Zahhaks are a race of reptilian humanoids that originate from the mesa regions of Terpes.
The Zahhaks have Human-like bodies, but with a few differences. Zahhaks have no ears or noses, but instead have small slits where they would be; along with a few other distinctive features such as long, tilted canine teeth.
Zahhak skin is entirely normal apart from its hue, which ranges from a bright yellow to a deep green, and the occasional scales that dot their skin much like freckles or moles do on common humanoids.
Zahhak eyes can be yellow, green, blue, or red; and are lizard-like in nature as they blink by using a clear film that slides horizontally across their eyes.
Zahhaks have no hair, but instead have a thick layer of scales where large quantities of hair would normally be. This includes eye lashes, head hair, and facial hair.
Zahhaks are very unique in that they have large tails that grow out to drag on the ground behind them; but due to tradition, most have their tails cut off as babies. They also have two small lizard heads (one on each shoulder). These heads look exactly like a lizard’s, and though they wriggle from time to time along with the Zahhak’s emotions, they are not sentient and the Zahhak uses them as an extra set of eyes and as a last resort close combat attack. The heads are usually slightly larger than a normal lizard’s head (but can be smaller or larger depending on genetics), and have very sharp, poisonous fangs (regardless of the type of lizard head). If the heads try to eat anything according to the Zahhaks wishes, they will simply spit the food back out; as the heads are not connected to a digestive system.
The average height of a Zahhak is 6’0” – 7’10”
The maximum life span of a Zahhak is 170 years.
Zahhaks have been around as long as any other race, and were one of the first to evolve a humanoid form. Their origins are assumed to be in the mesa regions of Terpes due to the finding of remains of early ancestors in that area; but no one is entirely positive. In fact, no one started looking into their History/Information until about a thousand years ago, as the tribal Zahhaks had often scared away any adventurers that dared to get close. But, luckily, as their population increased, so did the battles between tribes, until eventually one tribe reached out to adventurers for help in their battles. After they had helped the Zahhak tribe win, they were accepted and this allowed them to conduct intensive research. After about 20 years of being with this tribe, the adventurers managed to coax the Zahhaks into more modern practices, until eventually they had adapted to it enough to build their own city and governmental system. Though this took roughly 200 or so more years, it was a fruitful endeavor; as the Zahhaks were able to provide a thriving market economy, plentiful and unique goods, and a colorful, resilient culture.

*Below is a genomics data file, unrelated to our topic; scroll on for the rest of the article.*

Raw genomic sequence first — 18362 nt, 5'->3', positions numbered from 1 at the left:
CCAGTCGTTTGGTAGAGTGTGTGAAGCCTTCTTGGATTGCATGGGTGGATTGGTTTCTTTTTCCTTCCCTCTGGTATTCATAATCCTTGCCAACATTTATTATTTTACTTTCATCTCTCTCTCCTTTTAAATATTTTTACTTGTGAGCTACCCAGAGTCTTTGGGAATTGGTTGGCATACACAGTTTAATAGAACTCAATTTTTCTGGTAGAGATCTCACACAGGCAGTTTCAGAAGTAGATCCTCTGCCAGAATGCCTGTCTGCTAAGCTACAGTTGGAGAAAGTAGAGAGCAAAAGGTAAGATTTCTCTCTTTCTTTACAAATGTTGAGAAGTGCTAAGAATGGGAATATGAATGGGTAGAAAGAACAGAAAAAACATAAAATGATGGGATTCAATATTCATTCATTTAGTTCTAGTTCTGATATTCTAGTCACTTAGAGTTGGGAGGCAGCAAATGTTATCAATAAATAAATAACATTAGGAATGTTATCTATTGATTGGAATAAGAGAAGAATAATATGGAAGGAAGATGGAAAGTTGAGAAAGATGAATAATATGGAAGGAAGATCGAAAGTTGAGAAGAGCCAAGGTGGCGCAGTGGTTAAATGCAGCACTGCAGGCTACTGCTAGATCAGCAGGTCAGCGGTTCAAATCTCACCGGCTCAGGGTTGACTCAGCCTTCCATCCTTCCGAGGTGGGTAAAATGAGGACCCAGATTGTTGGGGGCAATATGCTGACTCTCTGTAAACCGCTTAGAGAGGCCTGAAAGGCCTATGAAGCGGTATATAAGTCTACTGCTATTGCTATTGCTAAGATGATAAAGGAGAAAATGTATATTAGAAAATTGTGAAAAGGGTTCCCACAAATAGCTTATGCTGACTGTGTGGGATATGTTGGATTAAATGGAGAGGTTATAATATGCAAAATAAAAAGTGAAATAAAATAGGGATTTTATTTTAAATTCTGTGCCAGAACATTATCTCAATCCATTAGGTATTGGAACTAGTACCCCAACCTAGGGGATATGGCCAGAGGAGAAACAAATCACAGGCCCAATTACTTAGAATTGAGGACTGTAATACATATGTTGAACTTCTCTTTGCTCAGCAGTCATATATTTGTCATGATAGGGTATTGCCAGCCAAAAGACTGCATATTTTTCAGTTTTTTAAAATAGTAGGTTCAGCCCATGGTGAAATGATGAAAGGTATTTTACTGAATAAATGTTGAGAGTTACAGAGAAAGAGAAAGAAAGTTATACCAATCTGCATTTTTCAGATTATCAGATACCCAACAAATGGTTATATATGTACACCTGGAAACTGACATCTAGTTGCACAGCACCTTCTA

As for their earliest History/Information, Zahhaks not only look like reptiles, they are directly related to them. Some researchers traced their origins back to a mutation that had resulted in a type of three headed lizard. These lizards also had many health issues due to this mutation, though, so researchers are unsure how they lived long enough to reproduce and gain enough adaptations to be on the road to evolving into a humanoid form. Some people that are less scientifically inclined like to believe that these lizards bred with an early ape species, but of course it is not logical nor is there any evidence to suggest that.
Originally, the Zahhaks did not believe in one particular God, but instead worshipped themselves as superior beings. They had superstitious beliefs about every part of them, but the most notable was about their tails. They believed that their tails were a physical sign of how much power an individual had. So, if a Zahhak had a very long, thick tail, they were heralded as the strongest warrior of the tribe, regardless of accomplishments.